Oh dear, I've been drastically delinquent in my reading and postings to this blog. I can't even remember when I actually finished The House of Mirth (1905) by Edith Wharton, but it was at least two or three weeks ago. The only good news is that I haven't finished any other books in the meantime, so I'm not yet behind in writing up reviews. Actually, I seem to have developed a new obsession, and if everything works exactly the way I want it to, it just might blossom into a career. A career I'm actually excited about. I'll talk about it more when I write about one of the books I'm working on now, but it's the main reason I've been reading so little.
And then, after silently deciding to myself that I did want to participate in Cannonball Read again this year, because it's for a good cause, and 52 books sounds so much more reasonable than 100, I find out that Cannonball is already full. Oh well, I'll play on the sidelines. By myself. It's pretty cool that so many people are involved, though. I look forward to reading about the hundreds and hundreds of books I'll want to read but won't have the time for.
So, to get back to the topic at hand: The House of Mirth. I read The Age of Innocence many years ago (in college, maybe?) and loved it. The writing was amazing, and what I can remember of the restrained heartbreak was moving and memorable. So, I was expecting a lot when I picked up The House of Mirth, and although I was still very impressed by some of the writing, my interest and care for the heroine ebbed and flowed throughout, and I could never really buy into the plot. Although I definitely appreciated certain aspects of this novel, I'm afraid it's not one of my favorites. Seeing as how this book has been around forever and is pretty well-known, I'll be throwing in some spoilers below.
Miss Lily Bart is a twenty-nine-year-old socialite in fashionable New York City in the early 20th Century. Although Lily is orphaned and dependent on her wealthy aunt for everything, her beauty and style make her coveted and relatively powerful in the hierarchical and snobbish set in which she runs. Lily grew up with money and was taught by her mother that wealth, beauty, and presentation were more important than anything else, and Lily approaches her life knowing that success means securing adequate funds by marrying money. Although Lily is smart and tempting enough to accomplish this task, in the end, she is never able to force herself to play the game to its conclusion by tying herself to a man who bores the hell out of her. There is a man she cares about more than anything--Selden, and I believe that she truly loved him, but she doesn't consider him as a possibility because of his lack of funds until it is too late.
As the book unfolds, Lily misses or loses one chance after another to secure her future. As her prospects dim, her old "friends" turn away from her in judgment or disinterest, and the reader sees Lily's slow descent from the top pillars of society to barely scraping a living as a seamstress. Lily has too much pride to ask for much help, and she finally ends her life in despair, dying of a drug overdose.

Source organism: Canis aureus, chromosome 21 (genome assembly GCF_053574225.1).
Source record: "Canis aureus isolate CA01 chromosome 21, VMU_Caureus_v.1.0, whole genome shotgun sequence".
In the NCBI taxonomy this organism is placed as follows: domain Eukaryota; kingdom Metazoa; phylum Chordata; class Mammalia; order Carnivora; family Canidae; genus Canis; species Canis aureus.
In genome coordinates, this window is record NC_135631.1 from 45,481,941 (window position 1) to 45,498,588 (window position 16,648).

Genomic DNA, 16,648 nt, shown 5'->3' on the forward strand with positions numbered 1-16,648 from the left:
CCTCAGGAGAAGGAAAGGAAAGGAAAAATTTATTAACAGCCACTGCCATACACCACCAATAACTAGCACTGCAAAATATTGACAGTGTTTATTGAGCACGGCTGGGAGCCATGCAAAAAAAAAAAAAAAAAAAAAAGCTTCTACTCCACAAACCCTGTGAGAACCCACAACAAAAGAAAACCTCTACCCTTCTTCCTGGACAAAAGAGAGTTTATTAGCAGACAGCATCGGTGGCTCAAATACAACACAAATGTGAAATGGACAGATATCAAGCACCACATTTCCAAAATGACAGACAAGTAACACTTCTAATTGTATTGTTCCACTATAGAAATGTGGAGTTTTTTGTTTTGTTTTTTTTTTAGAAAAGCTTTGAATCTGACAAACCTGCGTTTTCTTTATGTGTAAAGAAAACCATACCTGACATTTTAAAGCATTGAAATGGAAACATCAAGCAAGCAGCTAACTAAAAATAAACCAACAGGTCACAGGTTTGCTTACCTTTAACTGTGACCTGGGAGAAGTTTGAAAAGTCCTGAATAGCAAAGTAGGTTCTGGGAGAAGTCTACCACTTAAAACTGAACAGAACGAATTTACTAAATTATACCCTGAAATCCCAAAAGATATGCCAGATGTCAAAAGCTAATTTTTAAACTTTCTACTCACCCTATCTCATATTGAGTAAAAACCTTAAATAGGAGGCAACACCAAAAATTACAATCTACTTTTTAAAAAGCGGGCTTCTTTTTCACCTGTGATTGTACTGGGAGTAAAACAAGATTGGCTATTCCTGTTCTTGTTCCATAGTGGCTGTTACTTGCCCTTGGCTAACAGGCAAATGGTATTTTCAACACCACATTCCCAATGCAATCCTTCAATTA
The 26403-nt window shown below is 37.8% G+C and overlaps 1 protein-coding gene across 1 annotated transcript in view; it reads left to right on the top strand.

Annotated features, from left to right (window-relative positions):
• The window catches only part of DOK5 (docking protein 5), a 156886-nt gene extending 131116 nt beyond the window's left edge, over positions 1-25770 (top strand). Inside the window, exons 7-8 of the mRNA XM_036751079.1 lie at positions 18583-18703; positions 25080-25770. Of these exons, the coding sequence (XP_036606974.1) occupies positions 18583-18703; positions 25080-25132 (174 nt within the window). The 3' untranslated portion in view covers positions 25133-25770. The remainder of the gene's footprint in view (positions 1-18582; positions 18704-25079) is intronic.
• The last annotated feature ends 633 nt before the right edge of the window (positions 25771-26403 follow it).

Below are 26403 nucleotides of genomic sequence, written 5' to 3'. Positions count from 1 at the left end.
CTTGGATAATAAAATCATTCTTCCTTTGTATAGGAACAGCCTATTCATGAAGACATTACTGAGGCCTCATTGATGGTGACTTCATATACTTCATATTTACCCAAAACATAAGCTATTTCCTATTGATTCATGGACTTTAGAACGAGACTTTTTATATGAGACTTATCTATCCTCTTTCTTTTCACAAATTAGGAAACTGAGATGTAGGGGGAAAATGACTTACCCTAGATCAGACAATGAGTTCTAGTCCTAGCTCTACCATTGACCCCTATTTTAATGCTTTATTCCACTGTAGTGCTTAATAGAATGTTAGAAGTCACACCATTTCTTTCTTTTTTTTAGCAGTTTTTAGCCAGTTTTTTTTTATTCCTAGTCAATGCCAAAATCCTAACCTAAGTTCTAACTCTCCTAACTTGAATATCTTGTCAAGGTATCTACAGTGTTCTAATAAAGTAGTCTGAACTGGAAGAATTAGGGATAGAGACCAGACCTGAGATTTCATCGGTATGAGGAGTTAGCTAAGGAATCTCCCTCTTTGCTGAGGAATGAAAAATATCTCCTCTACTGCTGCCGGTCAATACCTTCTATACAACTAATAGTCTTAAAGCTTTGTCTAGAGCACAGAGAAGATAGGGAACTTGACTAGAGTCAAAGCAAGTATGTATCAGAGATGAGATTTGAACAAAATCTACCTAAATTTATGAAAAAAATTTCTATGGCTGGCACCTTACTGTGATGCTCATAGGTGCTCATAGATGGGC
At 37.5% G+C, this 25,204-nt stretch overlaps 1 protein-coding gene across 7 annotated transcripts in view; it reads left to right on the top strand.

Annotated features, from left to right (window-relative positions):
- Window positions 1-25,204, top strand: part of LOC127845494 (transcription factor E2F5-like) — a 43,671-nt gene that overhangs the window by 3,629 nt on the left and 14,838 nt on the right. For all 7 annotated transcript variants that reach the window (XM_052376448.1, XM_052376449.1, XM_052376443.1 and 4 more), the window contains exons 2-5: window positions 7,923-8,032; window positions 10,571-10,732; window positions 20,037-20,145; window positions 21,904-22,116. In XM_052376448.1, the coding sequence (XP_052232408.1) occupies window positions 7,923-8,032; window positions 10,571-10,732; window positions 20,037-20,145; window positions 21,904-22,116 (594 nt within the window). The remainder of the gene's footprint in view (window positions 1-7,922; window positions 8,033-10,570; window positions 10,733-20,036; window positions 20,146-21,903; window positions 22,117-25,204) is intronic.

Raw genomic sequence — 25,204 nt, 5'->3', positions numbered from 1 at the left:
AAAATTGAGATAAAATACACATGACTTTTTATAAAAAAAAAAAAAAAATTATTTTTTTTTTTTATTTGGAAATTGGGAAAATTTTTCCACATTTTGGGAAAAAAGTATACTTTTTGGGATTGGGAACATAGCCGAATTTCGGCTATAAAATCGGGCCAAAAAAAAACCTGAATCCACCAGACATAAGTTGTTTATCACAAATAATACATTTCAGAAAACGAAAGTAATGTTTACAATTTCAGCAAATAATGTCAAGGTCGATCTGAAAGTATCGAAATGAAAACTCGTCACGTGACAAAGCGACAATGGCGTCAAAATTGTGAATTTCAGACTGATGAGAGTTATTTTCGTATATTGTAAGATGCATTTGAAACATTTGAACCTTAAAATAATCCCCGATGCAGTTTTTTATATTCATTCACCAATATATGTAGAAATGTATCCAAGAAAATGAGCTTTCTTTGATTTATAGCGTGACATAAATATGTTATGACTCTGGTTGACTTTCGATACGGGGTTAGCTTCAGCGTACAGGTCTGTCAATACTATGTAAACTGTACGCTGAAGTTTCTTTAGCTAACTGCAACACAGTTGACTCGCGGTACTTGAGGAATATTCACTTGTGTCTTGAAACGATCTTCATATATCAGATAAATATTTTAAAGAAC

Lily Bart is an intriguing character. She is one part Paris Hilton, a manipulative and shallow socialite who cares only about money and eschews love when she has it in her grasp. But at the same time, Lily is intelligent, witty, loving, and likable. The reasons Lily loses her position in society stem much more from Lily's conniving and mean-spirited acquaintances than Lily herself. In the end, Lily's tragedy stems primarily from the fact that she was too honorable to completely buy in to the social mores of the people around her. Although she had a couple chances of marrying into money and solving all of her problems, she could never bring herself to seal the deal. Lily also had the perfect opportunity to get back at a mean, cheating woman who was horrible to her, but she wouldn't do it.
And I guess this brings me to the problems I had appreciating some of the plot lines. The things that keep Selden and Lily Bart apart from each other felt a little manufactured. Selden hears something about Lily and then just happens to see her coming out of another man's house at the exact moment that it would look most damning. And then he makes some assumptions and doesn't talk to her for a couple years. But what I had the most trouble understanding was why Lily was so intent on being "honorable" to people who were horrible to her and whom she no longer had any contact with. Why was it more important for her to pay back some money to a man who would not even recognize her in society or even miss such a paltry sum, than it was for her to survive? Even when Lily is completely cast out of society--a society that acted with less honor and more hypocrisy than any group of people I've seen--the idea of restoring her honor is more important to her than living. I found this frustrating and difficult to understand.